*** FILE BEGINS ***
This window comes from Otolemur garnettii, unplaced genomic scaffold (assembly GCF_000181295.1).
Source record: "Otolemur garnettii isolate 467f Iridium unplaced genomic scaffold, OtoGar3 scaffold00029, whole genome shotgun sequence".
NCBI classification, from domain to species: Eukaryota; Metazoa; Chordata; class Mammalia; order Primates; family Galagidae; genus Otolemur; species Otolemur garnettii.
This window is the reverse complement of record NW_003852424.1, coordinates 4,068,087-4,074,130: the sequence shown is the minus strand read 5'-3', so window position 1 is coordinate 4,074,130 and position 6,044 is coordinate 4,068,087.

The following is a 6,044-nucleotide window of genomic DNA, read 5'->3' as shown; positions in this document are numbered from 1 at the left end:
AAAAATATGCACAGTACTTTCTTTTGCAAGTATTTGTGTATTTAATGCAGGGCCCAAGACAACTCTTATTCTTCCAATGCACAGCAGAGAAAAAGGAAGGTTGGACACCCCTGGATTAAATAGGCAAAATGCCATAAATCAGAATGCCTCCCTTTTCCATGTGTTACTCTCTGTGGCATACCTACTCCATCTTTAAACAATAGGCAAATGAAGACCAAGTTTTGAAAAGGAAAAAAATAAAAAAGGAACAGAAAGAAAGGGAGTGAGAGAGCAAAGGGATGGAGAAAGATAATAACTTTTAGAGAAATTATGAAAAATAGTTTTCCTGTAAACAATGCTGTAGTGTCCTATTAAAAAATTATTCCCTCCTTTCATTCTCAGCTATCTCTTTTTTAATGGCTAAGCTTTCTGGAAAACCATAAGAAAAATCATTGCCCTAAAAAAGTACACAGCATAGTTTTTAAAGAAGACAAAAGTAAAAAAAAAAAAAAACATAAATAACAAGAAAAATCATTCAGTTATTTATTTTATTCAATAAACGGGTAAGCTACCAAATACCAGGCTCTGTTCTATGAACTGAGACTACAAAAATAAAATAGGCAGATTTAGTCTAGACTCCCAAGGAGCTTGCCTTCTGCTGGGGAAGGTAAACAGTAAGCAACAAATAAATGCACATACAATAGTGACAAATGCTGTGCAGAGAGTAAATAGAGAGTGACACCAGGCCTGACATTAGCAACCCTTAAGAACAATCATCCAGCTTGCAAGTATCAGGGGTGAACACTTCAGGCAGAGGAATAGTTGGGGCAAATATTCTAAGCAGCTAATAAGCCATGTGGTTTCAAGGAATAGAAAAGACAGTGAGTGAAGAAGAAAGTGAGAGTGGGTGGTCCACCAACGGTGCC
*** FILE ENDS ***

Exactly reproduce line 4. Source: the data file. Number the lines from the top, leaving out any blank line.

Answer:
This window is the reverse complement of record NW_003852424.1, coordinates 4,068,087-4,074,130: the sequence shown is the minus strand read 5'-3', so window position 1 is coordinate 4,074,130 and position 6,044 is coordinate 4,068,087.